The MGA With An Attitude
ZINC PLATING Small Parts At Home-- RT-110

This article is compliments of Ron Bissland in Kenosha, WI, USA.

I have been using Eastwoods Tin-Zinc replating kit for over a year [now April 2015]. I am doing a frame off restore on a 1956 MGA that was bought by my uncle in March 1956 while in England at a US air base. He crashed his fighter jet two weeks after he got the car. The car was given to my dad who was a Navigator in a B29. Now I have it and I made a promise to my self that the car would be put back to the way if rolled off the showroom floor. So Everything will be original where possible. In saying that, now you know why I plate everything by hand. Every nut, bolt, screw, washer and few other items have been replated. It is not cheap to do and it is very time consuming, but it sure looks good.
I have spent lots of time trying to figure out the beat way to plate items and this is now my current process. The best plating is to make sure it is 100% rust free, and grease or oil free. So here is the process I use.
Everything is degreased, then glass beaded. There are times I then put into a tumbler if i want to remove rough edges. After blasting I put into fast etch to make sure there is no flash rust and to ensure there is no rust on the part anywhere. When done I move to jar of thinner to remove oils (wearing nitrate gloves). Then I have a large assortment of stainless steel wire wheels and brushes. The Wire wheels are used in a Dremel. I have two Dremels with two different styles of wire wheels. I then have a cordless drill to use with the wire brushes for cleaning holes. The parts are wire brushed and then added to the plating system. I have about 4 different pieces of Romex cable about 5 inches long. I strip the wire from the Romex and strip the insulation only enough to clip an alligator on one end and then different hooks and angles at the other based on what is being plated. Based on the item I let it stay in the solution for 3-5 minutes. Then remove and dip it in a bowl of hot water to remove the acid. Remove from hot water and you will see the item has a light gray coating. I then remove this coating with the SOFT wire wheel in the Dremel or a small hand stainless steel wire brush. While I am doing this another item is being plated. After the items have one coating, I do them again. I keep doing them until I get the desired finish. When done they get bagged and tagged. Do not leave in the solution too long or the plating gets glumpy. Everything I do gets min two coats, some get 3 or 4.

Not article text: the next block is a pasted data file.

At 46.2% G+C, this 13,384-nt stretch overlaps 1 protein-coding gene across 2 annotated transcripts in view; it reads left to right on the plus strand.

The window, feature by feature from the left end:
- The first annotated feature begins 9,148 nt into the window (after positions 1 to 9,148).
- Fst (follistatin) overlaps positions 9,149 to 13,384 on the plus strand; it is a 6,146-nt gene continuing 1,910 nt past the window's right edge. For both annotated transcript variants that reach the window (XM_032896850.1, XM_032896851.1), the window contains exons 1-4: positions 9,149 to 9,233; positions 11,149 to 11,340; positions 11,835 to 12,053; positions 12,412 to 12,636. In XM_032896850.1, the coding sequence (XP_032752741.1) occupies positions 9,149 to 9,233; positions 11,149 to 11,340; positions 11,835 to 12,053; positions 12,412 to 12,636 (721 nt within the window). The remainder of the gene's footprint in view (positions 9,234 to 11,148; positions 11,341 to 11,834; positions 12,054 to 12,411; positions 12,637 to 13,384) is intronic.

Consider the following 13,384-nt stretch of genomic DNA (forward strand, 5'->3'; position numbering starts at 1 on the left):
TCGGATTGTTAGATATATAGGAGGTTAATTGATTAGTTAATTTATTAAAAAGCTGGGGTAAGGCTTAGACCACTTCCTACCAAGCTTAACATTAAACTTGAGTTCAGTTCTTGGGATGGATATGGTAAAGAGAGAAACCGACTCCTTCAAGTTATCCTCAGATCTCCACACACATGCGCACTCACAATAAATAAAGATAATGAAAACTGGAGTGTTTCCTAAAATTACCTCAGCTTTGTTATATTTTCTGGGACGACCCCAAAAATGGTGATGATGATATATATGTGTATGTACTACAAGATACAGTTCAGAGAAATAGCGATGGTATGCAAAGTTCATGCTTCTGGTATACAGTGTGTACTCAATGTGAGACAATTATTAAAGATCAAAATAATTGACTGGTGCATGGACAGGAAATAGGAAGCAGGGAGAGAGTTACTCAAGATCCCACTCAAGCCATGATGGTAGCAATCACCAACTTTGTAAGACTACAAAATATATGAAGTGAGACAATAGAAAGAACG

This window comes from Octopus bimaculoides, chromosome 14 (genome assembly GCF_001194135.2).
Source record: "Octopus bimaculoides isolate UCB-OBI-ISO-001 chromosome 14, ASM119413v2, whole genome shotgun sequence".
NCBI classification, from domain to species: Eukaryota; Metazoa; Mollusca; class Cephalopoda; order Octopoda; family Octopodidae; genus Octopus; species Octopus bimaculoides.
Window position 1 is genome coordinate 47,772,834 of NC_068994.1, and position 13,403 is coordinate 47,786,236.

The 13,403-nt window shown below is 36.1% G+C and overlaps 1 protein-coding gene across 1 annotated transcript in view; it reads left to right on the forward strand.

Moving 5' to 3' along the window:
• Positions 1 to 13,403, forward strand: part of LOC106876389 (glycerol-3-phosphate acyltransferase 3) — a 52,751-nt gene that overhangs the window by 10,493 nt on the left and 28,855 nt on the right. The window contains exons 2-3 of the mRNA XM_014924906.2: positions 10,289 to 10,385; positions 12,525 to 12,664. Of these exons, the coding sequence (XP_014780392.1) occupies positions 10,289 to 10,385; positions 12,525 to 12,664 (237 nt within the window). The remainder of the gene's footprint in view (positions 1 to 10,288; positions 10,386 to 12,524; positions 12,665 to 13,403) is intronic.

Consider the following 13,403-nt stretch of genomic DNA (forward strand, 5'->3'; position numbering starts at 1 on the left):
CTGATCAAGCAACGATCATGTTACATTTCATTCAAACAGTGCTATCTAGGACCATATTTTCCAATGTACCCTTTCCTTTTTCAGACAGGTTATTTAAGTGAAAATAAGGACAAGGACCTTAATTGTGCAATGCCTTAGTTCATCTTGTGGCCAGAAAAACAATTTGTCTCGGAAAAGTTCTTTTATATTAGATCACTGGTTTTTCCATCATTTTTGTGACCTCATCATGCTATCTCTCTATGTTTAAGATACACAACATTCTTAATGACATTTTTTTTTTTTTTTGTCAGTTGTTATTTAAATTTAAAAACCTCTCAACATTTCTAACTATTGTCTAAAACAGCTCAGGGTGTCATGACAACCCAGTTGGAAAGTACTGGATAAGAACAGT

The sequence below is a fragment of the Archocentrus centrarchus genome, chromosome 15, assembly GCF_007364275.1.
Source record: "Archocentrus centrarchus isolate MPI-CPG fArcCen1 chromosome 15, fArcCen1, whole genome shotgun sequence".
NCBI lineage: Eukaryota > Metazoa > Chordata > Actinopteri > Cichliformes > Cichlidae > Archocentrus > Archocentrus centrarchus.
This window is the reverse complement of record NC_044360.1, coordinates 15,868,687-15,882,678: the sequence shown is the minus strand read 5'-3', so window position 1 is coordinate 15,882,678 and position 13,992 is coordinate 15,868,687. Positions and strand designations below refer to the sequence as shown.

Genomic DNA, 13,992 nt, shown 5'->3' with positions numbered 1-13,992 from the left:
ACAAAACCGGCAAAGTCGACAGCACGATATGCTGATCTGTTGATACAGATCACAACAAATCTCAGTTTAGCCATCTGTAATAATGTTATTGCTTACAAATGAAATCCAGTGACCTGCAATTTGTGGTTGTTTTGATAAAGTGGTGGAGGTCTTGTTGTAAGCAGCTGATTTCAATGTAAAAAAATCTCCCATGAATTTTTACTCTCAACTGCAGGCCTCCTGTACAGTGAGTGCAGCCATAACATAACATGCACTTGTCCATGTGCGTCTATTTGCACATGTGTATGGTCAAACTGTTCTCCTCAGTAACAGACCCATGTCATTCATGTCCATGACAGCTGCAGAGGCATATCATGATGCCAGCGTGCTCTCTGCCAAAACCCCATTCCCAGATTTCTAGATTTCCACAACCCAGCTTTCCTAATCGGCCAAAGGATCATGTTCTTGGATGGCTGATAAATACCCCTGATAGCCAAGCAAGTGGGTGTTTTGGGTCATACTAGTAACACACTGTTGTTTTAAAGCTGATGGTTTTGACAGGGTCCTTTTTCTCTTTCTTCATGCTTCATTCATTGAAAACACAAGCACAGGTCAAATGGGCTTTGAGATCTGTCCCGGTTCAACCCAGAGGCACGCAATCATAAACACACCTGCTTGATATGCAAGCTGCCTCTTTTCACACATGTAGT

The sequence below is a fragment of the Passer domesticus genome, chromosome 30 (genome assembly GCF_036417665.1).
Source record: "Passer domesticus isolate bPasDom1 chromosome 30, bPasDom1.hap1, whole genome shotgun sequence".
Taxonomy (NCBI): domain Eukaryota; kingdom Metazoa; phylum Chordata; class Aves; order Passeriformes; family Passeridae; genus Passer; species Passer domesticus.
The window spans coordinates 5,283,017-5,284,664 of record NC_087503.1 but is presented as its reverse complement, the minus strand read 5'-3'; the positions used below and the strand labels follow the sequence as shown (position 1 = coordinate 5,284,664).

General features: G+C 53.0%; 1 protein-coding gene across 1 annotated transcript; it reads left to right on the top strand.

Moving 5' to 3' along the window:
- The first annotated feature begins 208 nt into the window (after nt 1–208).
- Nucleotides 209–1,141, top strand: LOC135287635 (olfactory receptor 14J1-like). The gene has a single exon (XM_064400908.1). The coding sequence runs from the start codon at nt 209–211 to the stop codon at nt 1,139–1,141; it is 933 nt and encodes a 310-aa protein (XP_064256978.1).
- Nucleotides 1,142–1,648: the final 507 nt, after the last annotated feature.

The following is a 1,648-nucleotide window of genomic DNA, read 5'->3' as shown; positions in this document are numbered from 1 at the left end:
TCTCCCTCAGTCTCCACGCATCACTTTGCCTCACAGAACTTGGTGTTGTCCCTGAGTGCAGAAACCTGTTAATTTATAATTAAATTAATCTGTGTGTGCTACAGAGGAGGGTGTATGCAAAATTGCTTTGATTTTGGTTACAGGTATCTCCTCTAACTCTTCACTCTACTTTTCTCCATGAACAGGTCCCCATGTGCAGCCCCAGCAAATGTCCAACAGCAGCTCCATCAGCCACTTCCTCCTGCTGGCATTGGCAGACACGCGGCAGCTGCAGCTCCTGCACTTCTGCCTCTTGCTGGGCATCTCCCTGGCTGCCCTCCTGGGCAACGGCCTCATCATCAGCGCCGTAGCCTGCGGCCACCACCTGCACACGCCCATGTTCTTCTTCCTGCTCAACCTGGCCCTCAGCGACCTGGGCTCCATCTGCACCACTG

Another thing is to make sure the anode rod is keep clean. It will develop a black film on it, but that will wash off with water. The cleaner the rod, the better and faster the plating. My battery source is two D rechargeable batteries that I keep charging wire on them all the time from a old charge that puts out 3 volts.
Some of the bolts after reinstalled on the car are coated with a CLEAR protective coating. Yes it takes time, but I have the ability to plate most anything at any given time. I just finished my carbs, horns and wiper motor, and all the items were replated, except the main housings. I am not promoting Eastwood. It just so happens that is the unit i am using. What ever unit or process you use, the bottom line is it is nice to be able to do your own parts. I have used the system on other items not related to the Restore project.
Attached are some pics. -- Ron Bissland

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